Feast your eyes on these Japanese New Year decorations

Japanese shimenawa new year's decorations

From December 28 to January 7, Japanese new year decorations hang on every door, beckoning in good luck and prosperity for the coming year, but they’re just plain beautiful too!

Shimenawas are stuffed with symbolism (red and white, to scare away evil spirits and attract good luck, rice straw for a good harvest/that raise you totally deserve, etc.) as a sort of wish list for local kami-sama who might be out and and about as one year gives way to the next. But these beauties go way beyond the basics when it comes to gorgeous frippery.

The most traditional kind are swags of rice straw, decorated with folded paper charms from a Shinto shrine, the eternal circle (to remind the gods that long life is always on your list) and a nod to the evergreen pine that is a symbol of life when eerything else looks dead…

Japanese shimenawa new year's decorations

Others call you on your rice straw and raise you a crane and some sacred offering papers…

Japanese shimenawa new year's decorations

…or get fancy with gold and fans and tassels and cranes and nandina berries (which also appear in winter).

Japanese shimenawa new year's decorations

And even though these might look like a modern nod to Pride, the five colors actually represent the five meditation goals: to transform ignorance (white), anger (blue), pride (yellow), jealousy (green) and attachment to the things of this world (red) into wisdom.

And, uh, the significance of the rabbit and the string of what look suspiciously like termites? No clue, except this picture was taken as the Year of the Rabbit was about to begin.

Japanese shimenawa new year's decorations

The other most popular shimenawa form looks a bit like a Xmas wreath, since the West doesn’t have exclusive rights to the eternal circle…

Japanese shimenawa new year's decorations

but they also rope in plum blossoms for good measure (a sign of triumphing over adversity, since the plum tree famously blooms when most other plants won’t show even a bud for another month)…

Japanese shimenawa new year's decorations

Or they adorn the wreaths with bells to grab the gods’ attention with a little jingle every time the door opens.

Japanese shimenawa new year's decorations

Sometimes they just stick on everything but the kitchen sink, and it still looks good.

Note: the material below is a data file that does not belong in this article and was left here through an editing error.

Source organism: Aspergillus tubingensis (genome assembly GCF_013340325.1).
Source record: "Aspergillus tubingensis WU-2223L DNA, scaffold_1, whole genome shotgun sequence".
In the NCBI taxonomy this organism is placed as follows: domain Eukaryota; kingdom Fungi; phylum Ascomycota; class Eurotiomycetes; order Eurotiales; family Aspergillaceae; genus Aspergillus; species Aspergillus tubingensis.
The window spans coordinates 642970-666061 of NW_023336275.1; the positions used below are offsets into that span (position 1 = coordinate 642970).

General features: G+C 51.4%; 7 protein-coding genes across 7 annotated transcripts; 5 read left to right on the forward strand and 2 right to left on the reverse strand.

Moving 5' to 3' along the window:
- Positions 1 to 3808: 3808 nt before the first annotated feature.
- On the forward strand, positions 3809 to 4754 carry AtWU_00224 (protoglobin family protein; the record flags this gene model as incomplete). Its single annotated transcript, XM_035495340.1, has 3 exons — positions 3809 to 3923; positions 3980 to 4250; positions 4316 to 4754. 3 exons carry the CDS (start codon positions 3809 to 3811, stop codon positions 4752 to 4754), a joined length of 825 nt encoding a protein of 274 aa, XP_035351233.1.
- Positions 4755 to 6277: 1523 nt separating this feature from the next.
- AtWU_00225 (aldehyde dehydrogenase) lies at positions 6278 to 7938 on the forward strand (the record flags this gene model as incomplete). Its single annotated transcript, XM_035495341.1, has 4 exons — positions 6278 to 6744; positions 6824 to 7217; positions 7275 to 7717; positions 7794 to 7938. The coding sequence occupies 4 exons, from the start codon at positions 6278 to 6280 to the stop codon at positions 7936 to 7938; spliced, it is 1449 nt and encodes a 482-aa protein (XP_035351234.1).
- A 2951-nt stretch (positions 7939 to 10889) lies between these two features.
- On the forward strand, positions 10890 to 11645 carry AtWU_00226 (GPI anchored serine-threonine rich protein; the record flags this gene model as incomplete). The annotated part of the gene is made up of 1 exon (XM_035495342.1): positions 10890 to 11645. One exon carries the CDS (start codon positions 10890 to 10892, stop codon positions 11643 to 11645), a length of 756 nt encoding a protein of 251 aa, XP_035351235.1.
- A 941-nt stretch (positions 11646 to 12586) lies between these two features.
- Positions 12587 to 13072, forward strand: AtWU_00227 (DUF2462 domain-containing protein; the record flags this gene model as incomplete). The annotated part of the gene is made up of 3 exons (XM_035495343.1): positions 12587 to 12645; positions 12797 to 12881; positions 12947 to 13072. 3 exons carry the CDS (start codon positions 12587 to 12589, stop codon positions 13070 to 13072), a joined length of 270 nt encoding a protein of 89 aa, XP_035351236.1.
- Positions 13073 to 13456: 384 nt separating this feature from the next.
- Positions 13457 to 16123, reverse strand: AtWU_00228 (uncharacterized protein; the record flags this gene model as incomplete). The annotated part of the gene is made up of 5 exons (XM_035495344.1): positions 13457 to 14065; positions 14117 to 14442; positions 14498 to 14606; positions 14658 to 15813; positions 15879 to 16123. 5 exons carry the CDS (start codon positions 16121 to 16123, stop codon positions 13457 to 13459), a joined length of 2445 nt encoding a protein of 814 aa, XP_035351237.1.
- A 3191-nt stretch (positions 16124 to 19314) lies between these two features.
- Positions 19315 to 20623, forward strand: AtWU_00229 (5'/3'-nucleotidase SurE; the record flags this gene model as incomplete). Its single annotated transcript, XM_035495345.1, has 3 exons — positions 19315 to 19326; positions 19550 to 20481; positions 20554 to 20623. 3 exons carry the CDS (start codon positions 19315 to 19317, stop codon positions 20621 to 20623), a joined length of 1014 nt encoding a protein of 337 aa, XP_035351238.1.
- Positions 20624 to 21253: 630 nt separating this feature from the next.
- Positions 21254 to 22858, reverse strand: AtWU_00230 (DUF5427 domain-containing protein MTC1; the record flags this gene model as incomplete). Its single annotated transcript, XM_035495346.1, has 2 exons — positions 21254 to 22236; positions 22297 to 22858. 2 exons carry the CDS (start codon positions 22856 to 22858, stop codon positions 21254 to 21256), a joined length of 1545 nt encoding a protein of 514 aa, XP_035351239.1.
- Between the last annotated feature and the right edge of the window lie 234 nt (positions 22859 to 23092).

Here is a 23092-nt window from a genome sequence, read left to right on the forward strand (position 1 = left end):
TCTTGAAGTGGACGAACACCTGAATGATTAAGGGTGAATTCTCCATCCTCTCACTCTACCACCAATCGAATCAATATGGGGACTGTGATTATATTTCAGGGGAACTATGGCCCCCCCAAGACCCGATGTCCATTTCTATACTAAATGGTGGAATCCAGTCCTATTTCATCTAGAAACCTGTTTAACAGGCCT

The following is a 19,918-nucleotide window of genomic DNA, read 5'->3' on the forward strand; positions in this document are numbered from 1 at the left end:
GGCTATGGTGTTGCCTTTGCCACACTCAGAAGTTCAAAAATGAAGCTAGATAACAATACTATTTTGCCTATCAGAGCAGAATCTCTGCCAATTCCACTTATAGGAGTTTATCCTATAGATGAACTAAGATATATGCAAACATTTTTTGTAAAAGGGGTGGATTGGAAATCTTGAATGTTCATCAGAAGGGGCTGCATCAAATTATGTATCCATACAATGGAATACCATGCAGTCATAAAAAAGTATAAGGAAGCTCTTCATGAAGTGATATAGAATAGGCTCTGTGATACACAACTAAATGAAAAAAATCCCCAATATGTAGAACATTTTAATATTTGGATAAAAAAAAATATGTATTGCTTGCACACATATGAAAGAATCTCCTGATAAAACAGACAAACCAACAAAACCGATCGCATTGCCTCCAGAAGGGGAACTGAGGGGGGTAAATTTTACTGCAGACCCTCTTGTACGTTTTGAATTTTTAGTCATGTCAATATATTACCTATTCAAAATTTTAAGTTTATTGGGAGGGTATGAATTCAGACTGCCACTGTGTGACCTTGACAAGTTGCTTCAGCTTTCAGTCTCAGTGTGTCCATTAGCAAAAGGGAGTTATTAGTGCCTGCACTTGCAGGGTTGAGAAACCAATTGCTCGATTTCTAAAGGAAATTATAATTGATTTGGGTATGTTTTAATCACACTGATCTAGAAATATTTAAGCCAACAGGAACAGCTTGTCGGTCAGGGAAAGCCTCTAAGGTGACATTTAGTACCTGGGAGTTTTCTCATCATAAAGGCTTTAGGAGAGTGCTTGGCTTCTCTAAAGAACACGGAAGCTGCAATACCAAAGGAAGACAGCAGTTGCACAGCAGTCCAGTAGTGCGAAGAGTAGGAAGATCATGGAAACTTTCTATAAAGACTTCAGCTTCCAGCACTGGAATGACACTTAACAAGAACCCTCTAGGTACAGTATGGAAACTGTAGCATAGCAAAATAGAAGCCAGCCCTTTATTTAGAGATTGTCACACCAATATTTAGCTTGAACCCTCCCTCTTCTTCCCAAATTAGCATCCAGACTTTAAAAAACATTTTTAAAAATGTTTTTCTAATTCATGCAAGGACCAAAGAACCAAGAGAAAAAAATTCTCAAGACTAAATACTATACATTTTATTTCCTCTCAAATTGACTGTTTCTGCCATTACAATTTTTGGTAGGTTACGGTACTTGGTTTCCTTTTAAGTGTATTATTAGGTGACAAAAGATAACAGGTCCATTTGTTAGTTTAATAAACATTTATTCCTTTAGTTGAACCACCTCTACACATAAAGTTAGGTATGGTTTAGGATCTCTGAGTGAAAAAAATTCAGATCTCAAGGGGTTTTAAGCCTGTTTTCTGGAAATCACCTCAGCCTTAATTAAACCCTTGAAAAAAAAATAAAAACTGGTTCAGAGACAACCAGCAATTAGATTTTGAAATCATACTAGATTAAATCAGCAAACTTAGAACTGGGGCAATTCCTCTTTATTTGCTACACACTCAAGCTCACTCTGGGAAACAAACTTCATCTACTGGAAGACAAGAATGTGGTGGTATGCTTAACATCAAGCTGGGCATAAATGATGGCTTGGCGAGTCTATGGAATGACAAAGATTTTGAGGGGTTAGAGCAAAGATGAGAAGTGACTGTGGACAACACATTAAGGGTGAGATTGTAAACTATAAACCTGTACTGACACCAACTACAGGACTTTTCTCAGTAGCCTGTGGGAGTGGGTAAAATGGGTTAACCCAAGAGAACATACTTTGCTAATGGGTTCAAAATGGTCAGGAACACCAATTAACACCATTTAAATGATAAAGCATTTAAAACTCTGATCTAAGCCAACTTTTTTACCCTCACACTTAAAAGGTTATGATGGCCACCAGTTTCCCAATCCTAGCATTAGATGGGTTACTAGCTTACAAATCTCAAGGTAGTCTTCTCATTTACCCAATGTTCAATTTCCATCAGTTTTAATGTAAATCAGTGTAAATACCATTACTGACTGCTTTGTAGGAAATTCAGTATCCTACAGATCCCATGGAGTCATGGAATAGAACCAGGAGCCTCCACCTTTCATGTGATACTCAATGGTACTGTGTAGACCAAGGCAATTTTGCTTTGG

Japanese shimenawa new year's decorations

This rustic-looking shimenawa features another favorite new year’s decoration, the kagami mochi—”mirror rice cakes” that recall the ur-goddess Amaterasu’s sacred mirror.

Japanese shimenawa new year's decorations

The real-life version of kagami mochi is made of actual perishable pounded rice, which can get a bit gnarly after sitting out for over a week, so most people substitute kagami mochi made of more permanent stuff. This year (in the most awesome representations yet), I found these beauties, made of glass.

From this lovely basic version…

Japanese kagami mochi new year's decoration

…to designs that snazz things up with a little gold leaf and some fancy mizuhiki wire decorations.

Japanese kagami mochi new year's decorations

This one is my favorite, though.

Japanese kagami mochi new year's decoration

Of course, there are other ways to start the new year off in a good way, like toasting with a seasonal beer that gives a nod to the incoming zodiac animal…

…or, uh, wishing for some spice in your life?

Japanese shimenawa new year's decorations

And finally, a new design I’ve never seen before, that gets back to basics, but also heralds an event that’s celebrated the world over in the depths of winter: the return of the sun.

Japanese shimenawa new year's decorations

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Jonelle Patrick writes novels set in Japan, produces the monthly Japanagram newsletter, and blogs at Only In Japan and The Tokyo Guide I Wish I’d Had

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